AUSTIN, Texas -- A day after it was announced as a featured documentary at next month's annual Chicago International Movies & Music Festival, "Born in Chicago" had its world premiere here at SXSW on Wednesday afternoon.
The film, directed by John Anderson, chronicles the history and tall tales from the generation of young, affluent white kids who gathered in Chicago during the 1950s and '60s, learning to play the blues from the men who had honed the music on their own. Narration by Marshall Chess (son and nephew of the Chess Records founders) mixes into interviews with Elvin Bishop, Charlie Musselwhite, Nick Gravenites, Barry Goldberg (who co-produced the film) and excellent footage of the late Paul Butterfield and Mike Bloomfield. On the other side are snatches of Muddy Waters and Howlin' Wolf, plus interviews with Sam Lay and the great Hubert Sumlin.
"Born in Chicago" makes Bloomfield, a wealthy Jewish guitar virtuoso (a fact he presents in a funny bit of old footage), appear something of a valiant crusader for crossing the mid-century racial divide, bearing his instrument. Goldberg relates a templated tale of him and Bloomfield venturing into the South Side one night to sit in with Howlin' Wolf -- and the hush that came over the club when two white boys walked in. All that's missing is the record-scratching clip from the Dexter Lake Club in "Animal House."
The film's problematic thesis, though, seems to be that this particular appropriation wasn't like all the other black cultural exploitations by white musicians -- because Muddy and Wolf and the gang were apparently so thrilled to be noticed, appreciated and revered by these upper-middle class dilettantes. Chess himself drives the point home about "these white kids treating 'em like stars," and Goldberg assures us that "people recognized the respect we had for their music." Musselwhite -- himself the subject of a current generational rediscovery thanks to his recent collaboration with Ben Harper -- insists, "These guys ... were so flattered we knew who they were." Just because the original bluesmen welcomed their exploiters, however, does not mean they weren't exploited.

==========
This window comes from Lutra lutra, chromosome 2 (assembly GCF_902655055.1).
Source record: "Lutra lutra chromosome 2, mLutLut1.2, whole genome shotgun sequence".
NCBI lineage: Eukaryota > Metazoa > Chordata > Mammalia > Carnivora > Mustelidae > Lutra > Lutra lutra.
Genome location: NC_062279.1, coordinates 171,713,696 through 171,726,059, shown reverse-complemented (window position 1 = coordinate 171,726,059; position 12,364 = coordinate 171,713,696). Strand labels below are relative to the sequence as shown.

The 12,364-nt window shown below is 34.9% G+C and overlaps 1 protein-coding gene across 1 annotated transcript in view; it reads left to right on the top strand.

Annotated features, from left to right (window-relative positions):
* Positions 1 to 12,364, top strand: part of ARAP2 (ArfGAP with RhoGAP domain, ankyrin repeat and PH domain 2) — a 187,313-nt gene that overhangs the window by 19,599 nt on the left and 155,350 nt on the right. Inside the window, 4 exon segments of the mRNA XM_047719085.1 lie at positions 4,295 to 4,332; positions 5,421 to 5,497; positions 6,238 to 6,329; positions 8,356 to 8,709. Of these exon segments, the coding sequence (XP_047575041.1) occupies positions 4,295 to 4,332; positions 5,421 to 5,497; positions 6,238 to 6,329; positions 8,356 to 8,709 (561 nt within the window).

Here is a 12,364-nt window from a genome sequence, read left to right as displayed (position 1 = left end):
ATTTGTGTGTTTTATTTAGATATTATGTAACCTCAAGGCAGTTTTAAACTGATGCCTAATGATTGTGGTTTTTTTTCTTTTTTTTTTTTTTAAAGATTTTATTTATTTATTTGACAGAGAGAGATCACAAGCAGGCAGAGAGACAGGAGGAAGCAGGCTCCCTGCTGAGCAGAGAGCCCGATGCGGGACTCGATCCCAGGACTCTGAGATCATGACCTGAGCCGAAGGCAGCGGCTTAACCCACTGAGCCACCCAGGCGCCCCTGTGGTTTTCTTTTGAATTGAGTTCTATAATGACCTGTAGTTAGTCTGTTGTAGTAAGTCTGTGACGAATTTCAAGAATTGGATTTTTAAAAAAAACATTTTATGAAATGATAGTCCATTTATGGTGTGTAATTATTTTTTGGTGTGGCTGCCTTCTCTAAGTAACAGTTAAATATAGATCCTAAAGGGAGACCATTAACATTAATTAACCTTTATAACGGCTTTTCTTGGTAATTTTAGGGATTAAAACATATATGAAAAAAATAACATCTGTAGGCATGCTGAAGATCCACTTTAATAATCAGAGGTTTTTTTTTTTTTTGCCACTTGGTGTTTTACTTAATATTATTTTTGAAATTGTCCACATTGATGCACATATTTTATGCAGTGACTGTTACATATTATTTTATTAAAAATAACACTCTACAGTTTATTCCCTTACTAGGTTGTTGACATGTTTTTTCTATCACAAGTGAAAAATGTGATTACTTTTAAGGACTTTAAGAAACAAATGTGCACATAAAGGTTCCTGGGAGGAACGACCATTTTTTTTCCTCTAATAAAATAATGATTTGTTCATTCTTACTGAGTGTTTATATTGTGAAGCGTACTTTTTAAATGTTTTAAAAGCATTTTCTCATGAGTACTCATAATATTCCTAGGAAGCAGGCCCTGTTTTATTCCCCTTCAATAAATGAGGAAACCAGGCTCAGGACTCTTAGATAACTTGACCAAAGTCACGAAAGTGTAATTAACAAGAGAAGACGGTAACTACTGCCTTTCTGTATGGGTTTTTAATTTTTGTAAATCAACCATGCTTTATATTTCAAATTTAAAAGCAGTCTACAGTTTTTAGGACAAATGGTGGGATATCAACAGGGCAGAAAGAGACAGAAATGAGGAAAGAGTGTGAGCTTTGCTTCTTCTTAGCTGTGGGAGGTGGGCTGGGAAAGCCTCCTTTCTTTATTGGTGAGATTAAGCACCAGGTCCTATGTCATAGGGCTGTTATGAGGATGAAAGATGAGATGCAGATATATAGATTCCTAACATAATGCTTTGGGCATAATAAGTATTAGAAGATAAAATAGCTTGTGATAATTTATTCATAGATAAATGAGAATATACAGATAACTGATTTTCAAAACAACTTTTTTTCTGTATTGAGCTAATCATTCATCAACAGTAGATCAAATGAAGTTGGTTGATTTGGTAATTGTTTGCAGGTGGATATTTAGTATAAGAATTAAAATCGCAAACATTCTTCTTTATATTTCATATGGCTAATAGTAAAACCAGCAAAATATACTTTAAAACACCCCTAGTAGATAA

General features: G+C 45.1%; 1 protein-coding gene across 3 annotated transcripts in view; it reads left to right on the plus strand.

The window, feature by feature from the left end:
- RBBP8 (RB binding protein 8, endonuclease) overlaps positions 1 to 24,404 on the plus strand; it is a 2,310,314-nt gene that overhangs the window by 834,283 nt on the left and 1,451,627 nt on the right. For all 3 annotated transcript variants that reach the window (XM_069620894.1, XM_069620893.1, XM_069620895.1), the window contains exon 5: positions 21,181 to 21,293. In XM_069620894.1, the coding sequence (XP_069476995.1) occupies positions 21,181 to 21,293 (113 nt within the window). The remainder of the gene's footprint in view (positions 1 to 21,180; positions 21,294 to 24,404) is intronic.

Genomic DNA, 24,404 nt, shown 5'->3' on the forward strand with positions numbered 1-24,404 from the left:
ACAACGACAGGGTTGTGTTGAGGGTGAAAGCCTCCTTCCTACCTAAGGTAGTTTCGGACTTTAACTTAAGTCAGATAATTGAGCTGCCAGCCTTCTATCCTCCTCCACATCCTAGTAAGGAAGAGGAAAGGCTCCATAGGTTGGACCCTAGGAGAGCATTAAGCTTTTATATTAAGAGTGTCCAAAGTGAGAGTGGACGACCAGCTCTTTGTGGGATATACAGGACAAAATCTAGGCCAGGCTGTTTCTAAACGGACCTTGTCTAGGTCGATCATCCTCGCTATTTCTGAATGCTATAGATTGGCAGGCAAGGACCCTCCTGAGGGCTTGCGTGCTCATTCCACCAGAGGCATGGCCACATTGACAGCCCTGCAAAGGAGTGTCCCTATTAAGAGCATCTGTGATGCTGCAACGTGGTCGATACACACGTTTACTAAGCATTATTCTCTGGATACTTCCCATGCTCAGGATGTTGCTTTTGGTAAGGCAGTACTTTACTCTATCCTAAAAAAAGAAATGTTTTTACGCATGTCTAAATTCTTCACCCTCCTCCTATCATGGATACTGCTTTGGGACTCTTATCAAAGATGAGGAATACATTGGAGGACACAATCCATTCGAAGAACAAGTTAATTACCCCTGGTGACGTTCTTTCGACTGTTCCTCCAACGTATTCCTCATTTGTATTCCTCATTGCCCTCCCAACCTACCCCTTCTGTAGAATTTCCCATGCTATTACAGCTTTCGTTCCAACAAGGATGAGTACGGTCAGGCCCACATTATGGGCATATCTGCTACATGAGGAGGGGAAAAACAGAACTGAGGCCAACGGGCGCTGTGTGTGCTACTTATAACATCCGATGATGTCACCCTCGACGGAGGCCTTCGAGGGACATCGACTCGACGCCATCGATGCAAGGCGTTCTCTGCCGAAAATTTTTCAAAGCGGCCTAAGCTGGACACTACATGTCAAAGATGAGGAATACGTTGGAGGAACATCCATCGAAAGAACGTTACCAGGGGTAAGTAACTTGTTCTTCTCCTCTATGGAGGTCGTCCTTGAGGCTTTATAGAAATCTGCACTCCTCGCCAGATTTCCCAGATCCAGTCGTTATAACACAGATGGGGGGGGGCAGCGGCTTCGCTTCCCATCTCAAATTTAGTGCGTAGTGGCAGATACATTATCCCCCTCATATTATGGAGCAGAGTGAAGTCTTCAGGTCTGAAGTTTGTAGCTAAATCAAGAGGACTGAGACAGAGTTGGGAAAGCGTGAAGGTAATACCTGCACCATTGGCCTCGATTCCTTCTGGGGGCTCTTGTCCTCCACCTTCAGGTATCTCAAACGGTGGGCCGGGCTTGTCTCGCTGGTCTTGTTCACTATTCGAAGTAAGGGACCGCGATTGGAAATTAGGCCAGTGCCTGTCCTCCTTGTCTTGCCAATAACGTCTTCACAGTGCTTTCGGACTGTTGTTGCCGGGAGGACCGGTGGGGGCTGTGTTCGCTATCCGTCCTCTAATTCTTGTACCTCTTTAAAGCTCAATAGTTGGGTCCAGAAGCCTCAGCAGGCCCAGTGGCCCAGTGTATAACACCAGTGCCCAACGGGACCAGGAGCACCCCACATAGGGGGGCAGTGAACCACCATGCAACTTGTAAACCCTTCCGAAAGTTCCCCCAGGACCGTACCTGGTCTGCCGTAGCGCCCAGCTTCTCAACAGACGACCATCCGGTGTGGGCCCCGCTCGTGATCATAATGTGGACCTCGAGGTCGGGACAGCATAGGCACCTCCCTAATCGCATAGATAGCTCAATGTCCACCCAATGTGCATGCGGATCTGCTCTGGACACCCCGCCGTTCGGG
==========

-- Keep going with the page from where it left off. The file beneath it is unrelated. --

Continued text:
Even Jack White mentions what a "shame" it is that it takes white people to "legitimize" something like this, apparently never stopping to consider that the music previously had been perfectly legitimate for black people. So only when white people -- a bunch of Brits, no less, once the Stones showed up at Chess -- stamp their approval does a music become 2 legit 2 quit? Same song, umpteenth verse.
Steve Miller probably sums up the reality of the situation better than anyone in the film: "Everybody talks about it like, oh, these white kids. We were competing with Howlin' Wolf for gigs. ... It was business."